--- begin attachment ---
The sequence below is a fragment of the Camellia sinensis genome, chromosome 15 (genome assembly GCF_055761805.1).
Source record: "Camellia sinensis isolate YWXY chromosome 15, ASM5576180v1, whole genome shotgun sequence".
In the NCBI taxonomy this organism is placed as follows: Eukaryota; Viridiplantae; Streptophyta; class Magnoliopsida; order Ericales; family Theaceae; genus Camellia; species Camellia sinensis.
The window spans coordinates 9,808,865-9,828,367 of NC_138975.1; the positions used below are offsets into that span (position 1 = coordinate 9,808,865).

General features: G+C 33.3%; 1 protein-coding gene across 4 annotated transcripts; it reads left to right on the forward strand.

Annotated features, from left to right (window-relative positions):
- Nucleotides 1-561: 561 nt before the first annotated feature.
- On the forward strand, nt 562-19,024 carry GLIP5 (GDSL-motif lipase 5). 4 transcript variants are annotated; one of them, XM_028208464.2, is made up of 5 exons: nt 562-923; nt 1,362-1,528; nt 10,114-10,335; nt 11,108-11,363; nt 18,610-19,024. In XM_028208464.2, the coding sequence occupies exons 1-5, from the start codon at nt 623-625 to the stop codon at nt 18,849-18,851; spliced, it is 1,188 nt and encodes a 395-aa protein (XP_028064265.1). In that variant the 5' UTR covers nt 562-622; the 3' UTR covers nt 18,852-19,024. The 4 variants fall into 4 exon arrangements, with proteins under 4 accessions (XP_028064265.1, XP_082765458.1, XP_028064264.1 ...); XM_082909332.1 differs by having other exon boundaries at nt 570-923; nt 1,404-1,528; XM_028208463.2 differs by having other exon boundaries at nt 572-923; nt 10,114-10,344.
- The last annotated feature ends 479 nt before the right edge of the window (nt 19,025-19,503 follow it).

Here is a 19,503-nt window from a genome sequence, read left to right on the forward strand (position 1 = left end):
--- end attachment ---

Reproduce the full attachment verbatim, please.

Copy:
The sequence below is a fragment of the Camellia sinensis genome, chromosome 15 (genome assembly GCF_055761805.1).
Source record: "Camellia sinensis isolate YWXY chromosome 15, ASM5576180v1, whole genome shotgun sequence".
In the NCBI taxonomy this organism is placed as follows: Eukaryota; Viridiplantae; Streptophyta; class Magnoliopsida; order Ericales; family Theaceae; genus Camellia; species Camellia sinensis.
The window spans coordinates 9,808,865-9,828,367 of NC_138975.1; the positions used below are offsets into that span (position 1 = coordinate 9,808,865).

General features: G+C 33.3%; 1 protein-coding gene across 4 annotated transcripts; it reads left to right on the forward strand.

Annotated features, from left to right (window-relative positions):
- Nucleotides 1-561: 561 nt before the first annotated feature.
- On the forward strand, nt 562-19,024 carry GLIP5 (GDSL-motif lipase 5). 4 transcript variants are annotated; one of them, XM_028208464.2, is made up of 5 exons: nt 562-923; nt 1,362-1,528; nt 10,114-10,335; nt 11,108-11,363; nt 18,610-19,024. In XM_028208464.2, the coding sequence occupies exons 1-5, from the start codon at nt 623-625 to the stop codon at nt 18,849-18,851; spliced, it is 1,188 nt and encodes a 395-aa protein (XP_028064265.1). In that variant the 5' UTR covers nt 562-622; the 3' UTR covers nt 18,852-19,024. The 4 variants fall into 4 exon arrangements, with proteins under 4 accessions (XP_028064265.1, XP_082765458.1, XP_028064264.1 ...); XM_082909332.1 differs by having other exon boundaries at nt 570-923; nt 1,404-1,528; XM_028208463.2 differs by having other exon boundaries at nt 572-923; nt 10,114-10,344.
- The last annotated feature ends 479 nt before the right edge of the window (nt 19,025-19,503 follow it).

Here is a 19,503-nt window from a genome sequence, read left to right on the forward strand (position 1 = left end):